Listening to a Beatles album today is like returning to a vice after years of abstinence, and Sgt Pepper is the dirtiest, most gratifying of the lot.  

“It was 20 years ago…”, actually it will be 50 years ago in June the album was released, so in honour of that and all the reissues, remasters, remixes and re-reviews of this masterpiece, here’s my blog about it.   

The best of all time?

I won’t dwell on the frequent claims that it’s the best album of all time. I find that view difficult to concur with as I just don’t believe such a thing exists. I would argue, however, that no album, has opened with 3 such mind-bendingly majestic tracks. The sequence of the title track, followed by ‘With a Little Help From My Friends’ then ‘Lucy in the Sky With Diamonds’, if you haven’t heard them for a while, is the auditory equivalent of a twenty-something single lad ending a 9-month drought with Angelina Jolie. You want to fist-pump the world it’s that good, and the wait is forgotten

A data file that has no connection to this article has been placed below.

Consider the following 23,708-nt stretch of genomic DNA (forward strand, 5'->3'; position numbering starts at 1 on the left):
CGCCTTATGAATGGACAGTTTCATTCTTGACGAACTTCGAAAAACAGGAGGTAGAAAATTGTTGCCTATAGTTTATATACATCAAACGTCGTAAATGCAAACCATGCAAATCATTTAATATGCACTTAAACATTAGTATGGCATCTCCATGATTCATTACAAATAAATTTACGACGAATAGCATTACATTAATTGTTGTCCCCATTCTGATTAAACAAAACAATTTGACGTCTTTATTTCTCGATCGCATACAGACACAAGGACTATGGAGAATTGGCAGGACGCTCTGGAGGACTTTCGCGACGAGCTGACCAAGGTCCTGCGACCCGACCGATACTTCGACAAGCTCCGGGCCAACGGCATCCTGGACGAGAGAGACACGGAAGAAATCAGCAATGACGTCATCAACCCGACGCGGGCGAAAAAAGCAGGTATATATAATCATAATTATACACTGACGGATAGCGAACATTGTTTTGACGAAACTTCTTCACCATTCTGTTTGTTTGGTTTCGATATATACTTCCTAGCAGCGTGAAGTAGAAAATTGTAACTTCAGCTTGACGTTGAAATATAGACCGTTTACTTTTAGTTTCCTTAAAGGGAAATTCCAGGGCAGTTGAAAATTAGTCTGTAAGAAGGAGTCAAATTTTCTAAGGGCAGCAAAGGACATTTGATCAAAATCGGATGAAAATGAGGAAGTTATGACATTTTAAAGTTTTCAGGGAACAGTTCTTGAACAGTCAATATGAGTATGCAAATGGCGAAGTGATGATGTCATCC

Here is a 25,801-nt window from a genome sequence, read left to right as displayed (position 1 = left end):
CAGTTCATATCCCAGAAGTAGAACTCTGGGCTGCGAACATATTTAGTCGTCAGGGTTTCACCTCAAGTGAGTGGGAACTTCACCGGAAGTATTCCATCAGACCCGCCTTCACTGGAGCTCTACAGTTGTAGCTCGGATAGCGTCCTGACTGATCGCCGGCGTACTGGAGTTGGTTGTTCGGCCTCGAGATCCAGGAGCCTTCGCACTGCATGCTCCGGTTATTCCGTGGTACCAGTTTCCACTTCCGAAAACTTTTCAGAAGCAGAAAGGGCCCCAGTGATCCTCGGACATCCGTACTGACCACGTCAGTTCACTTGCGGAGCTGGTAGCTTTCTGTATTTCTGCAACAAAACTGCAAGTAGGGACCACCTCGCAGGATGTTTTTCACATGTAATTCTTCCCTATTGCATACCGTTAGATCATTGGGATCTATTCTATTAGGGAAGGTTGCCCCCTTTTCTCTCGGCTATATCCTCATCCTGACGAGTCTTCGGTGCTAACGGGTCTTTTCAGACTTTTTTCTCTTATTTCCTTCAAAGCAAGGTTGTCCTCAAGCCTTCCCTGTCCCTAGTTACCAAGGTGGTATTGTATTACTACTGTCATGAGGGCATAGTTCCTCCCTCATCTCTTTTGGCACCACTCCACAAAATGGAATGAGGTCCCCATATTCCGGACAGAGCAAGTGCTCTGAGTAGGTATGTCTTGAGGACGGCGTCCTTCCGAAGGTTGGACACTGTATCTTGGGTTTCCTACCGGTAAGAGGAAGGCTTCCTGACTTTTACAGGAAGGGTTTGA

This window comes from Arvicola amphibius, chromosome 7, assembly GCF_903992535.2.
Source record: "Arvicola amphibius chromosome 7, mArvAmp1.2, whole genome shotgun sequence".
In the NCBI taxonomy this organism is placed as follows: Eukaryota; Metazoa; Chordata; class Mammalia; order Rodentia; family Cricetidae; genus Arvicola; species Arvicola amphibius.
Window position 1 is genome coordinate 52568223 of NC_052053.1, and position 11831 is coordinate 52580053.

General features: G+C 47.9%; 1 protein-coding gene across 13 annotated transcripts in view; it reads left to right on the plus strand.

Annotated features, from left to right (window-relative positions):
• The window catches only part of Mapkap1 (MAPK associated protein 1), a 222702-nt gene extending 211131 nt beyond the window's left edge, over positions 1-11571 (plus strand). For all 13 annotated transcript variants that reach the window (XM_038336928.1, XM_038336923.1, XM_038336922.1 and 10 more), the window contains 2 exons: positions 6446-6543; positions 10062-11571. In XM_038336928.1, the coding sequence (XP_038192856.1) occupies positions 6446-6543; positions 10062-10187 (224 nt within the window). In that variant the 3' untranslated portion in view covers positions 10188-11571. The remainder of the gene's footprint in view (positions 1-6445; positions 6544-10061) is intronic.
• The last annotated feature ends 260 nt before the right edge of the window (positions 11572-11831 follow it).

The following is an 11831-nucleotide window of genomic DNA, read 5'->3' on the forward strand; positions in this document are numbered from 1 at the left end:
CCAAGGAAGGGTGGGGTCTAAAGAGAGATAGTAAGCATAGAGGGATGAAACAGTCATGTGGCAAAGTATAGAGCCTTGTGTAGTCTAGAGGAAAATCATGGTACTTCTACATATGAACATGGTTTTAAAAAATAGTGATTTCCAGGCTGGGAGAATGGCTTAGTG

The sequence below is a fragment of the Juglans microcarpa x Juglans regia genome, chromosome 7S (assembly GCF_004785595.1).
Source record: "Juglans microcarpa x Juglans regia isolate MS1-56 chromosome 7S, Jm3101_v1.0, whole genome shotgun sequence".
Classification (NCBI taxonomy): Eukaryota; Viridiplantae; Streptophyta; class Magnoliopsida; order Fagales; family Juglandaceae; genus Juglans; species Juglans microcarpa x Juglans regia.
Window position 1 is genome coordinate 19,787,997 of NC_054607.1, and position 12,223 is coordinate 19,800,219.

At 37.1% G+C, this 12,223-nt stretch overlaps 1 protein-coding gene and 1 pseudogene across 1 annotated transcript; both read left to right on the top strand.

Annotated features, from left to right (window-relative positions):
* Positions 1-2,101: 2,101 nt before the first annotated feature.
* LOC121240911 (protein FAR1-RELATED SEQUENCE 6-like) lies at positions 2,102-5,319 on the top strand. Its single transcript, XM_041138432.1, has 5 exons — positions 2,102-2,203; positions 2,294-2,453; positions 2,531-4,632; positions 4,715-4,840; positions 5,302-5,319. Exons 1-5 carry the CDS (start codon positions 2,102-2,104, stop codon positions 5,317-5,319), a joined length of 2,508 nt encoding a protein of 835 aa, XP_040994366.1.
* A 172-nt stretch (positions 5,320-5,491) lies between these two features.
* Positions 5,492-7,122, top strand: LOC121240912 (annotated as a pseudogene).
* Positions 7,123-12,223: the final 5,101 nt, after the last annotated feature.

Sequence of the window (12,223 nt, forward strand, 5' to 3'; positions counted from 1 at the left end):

And like Angelina, the album is stunning and spectacular in many ways, but not perfect. But then who or what is? A guilty part of you wishes they’d just left it as the classic pop album instead of interpolating harpsichord melodies and sitar nuances, but then music would be stuck where it was before this revolutionary art was made and we’d all be worse off.  

It’s been said George Harrison never played an unnecessary note or chord in his life and here is no exception. One of the joys of blogging on albums like this is it encourages you to listen to every note on every track; the subtle sparsity of the guitar for example on ‘Lucy in The Sky with Diamonds‘ or ‘Getting Better‘ are just what’s needed, no less, no more.